Twenty-nine states and the District of Columbia already have RPS requirements, and eight other states have voluntary renewable energy goals. Building on this progress — by enacting RPS in additional states, tightening current standards, and making voluntary programs binding — would have significant environmental, economic, and social benefits:

KEY FINDINGS:

  • RPS expansion can significantly reduce greenhouse gas (GHG) emissions. The electric power generation sector accounts for nearly 30% of total U.S. GHG emissions. Since residential electricity usage currently makes up more than 37% of national utilities sales, RPS success will depend on dramatically expanding home-based solar energy options — especially for low-income households.
  • RPS expansion creates good jobs. Solar energy already accounts for nearly 43% of direct U.S. employment in electric power generation, even though it only makes up a tiny fraction of the energy we use to power our country.
  • Renewable energy wages are comparable to those in the fossil fuel industry. A typical wind turbine technician, for example, earns $ 25.50 an hour, significantly more than many fossil fuel occupations.
  • Expanding shared solar access advances justice and equity. Low-income communities and communities of color are more likely to live in poorly insulated homes with higher heating and cooling costs, which means they spend more of their income on electricity. A typical set of residential solar panels would meet more than half of an average low-income household’s electricity needs — which means cutting their electricity bill drastically.
  • Shared renewables can allow families and small businesses a stake in the renewable energy market. The U.S. electricity market was worth $ 391 billion in 2015. RPS can help keep more of this money in communities.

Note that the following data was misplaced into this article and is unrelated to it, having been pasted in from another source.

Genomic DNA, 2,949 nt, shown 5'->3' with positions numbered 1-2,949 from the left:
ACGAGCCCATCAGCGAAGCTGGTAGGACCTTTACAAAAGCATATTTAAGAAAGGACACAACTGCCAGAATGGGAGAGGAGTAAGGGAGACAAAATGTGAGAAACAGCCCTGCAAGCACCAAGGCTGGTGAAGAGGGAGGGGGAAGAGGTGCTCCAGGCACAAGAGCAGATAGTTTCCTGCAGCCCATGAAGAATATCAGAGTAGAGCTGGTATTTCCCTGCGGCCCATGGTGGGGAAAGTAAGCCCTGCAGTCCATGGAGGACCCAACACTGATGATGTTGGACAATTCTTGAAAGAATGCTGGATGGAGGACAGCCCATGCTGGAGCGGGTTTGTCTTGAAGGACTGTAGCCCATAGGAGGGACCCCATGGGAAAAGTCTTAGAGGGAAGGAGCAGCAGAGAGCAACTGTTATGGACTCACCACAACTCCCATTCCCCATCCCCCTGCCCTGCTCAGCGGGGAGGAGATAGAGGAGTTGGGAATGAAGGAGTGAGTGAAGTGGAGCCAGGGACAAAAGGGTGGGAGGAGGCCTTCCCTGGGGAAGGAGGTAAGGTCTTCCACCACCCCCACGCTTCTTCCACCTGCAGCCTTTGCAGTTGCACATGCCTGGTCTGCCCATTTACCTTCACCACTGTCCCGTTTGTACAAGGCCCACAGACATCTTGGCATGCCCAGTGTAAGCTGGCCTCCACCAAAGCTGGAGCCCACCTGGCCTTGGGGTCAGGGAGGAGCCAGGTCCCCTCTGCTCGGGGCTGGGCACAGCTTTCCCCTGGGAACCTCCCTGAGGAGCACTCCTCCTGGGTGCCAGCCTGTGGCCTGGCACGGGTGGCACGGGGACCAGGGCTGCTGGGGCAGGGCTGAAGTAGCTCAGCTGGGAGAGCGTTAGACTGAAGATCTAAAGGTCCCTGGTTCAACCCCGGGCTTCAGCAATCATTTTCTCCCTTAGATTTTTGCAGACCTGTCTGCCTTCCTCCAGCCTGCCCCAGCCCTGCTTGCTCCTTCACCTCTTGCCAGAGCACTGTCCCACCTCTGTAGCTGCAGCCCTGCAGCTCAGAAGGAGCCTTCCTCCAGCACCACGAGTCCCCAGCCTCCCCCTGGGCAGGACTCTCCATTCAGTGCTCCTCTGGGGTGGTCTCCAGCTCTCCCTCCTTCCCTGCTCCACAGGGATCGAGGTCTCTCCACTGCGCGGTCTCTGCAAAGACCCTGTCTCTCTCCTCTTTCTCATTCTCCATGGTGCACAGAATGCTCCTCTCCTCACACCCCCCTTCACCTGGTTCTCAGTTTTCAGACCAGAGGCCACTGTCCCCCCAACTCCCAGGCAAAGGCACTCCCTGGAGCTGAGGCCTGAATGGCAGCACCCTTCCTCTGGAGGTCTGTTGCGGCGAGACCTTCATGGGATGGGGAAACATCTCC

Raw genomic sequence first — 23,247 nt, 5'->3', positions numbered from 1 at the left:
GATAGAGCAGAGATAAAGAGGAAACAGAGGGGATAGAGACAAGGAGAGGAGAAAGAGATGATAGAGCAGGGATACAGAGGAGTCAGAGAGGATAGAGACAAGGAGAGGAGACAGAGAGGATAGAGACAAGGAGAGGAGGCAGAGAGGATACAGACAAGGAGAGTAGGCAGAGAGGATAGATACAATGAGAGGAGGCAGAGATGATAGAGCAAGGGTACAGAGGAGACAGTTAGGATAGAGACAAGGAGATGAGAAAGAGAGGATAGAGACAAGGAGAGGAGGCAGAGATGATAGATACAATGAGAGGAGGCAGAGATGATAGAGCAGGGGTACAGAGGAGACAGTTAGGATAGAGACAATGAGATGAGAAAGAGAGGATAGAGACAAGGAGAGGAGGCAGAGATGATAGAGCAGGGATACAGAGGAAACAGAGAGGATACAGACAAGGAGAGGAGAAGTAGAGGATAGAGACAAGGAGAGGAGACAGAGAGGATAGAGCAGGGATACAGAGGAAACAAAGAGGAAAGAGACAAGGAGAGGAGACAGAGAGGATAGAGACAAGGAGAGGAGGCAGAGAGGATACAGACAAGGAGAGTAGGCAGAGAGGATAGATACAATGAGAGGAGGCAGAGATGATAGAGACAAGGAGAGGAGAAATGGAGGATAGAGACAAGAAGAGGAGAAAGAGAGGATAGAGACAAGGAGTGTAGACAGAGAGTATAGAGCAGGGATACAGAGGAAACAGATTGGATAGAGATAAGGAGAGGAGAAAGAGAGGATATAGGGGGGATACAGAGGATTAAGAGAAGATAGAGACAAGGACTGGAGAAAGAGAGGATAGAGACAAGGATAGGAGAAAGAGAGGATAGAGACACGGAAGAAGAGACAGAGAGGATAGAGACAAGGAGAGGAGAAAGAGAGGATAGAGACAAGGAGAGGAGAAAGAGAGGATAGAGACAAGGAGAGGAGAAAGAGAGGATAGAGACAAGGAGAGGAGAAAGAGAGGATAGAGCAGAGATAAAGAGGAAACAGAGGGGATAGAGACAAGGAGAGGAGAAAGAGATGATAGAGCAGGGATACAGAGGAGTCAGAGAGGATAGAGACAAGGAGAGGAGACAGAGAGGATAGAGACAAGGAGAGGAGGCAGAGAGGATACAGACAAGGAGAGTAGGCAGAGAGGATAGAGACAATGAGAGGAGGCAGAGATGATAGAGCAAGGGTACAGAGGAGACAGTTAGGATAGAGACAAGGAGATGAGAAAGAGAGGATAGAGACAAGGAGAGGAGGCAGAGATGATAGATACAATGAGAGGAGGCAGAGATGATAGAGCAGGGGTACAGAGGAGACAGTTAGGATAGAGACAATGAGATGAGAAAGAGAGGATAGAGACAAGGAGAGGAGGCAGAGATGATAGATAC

Drawing from successful state models, the report identifies the following key “best practice” elements of RPS and low-income solar access policies:

  1.      A sufficiently ambitious timetable.
  2.      No non-renewable or dirty power (nuclear energy, trash incineration, or biofuels) included in “renewables” definition.
  3.      A system of tradable renewable energy credits (RECs) to facilitate tracking.
  4.      Meaningful penalties for noncompliance.
  5.      Requirement to fund solar access for low-income households.
  6.      Incorporating a “green jobs” component into the low-income solar program.
  7.      Legislative provision for shared solar, which also incorporates funding for solar access for low-income communities (#5) and its related targeted hiring and training component (#6).

Read the full executive summary and report here [PDF].
Find sharable graphics and social media kit here.

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New IPS Report Provides a Blueprint for States to Reduce Greenhouse Gas Emissions in the Trump Era

(Washington, D.C.) – Given the current assault on responsible climate policy at the federal level by the Trump administration, now more than ever, innovative state and local actions are needed to combat our climate crisis. Many states are already well on their way.

The new IPS report How States Can Boost Renewables With Benefits for All documents how increasing and expanding Renewable Portfolio Standards (RPS) and distributed solar access to low-income households in states can help substantially reduce U.S. greenhouse gas emissions. The report also compiles existing state models for RPS expansion to create best practices blueprint for RPS legislation with dedicated funding for increased distributed solar access for low-income households.

“States and local governments can and must pick up the federal government’s slack in advancing an ambitious people’s climate agenda,” report author and IPS Climate Policy Director Basav Sen said. “Expanding access to solar to low-income communities and renters through programs like shared-solar is crucial since electric power generation is the single largest contributor to greenhouse gas emissions in the U.S. and the residential and commercial sectors are the two largest end-users of electricity sales by utilities. If we obtained all of our electricity from renewables, that would have a greater emissions impact than taking every single car in the U.S. off the road.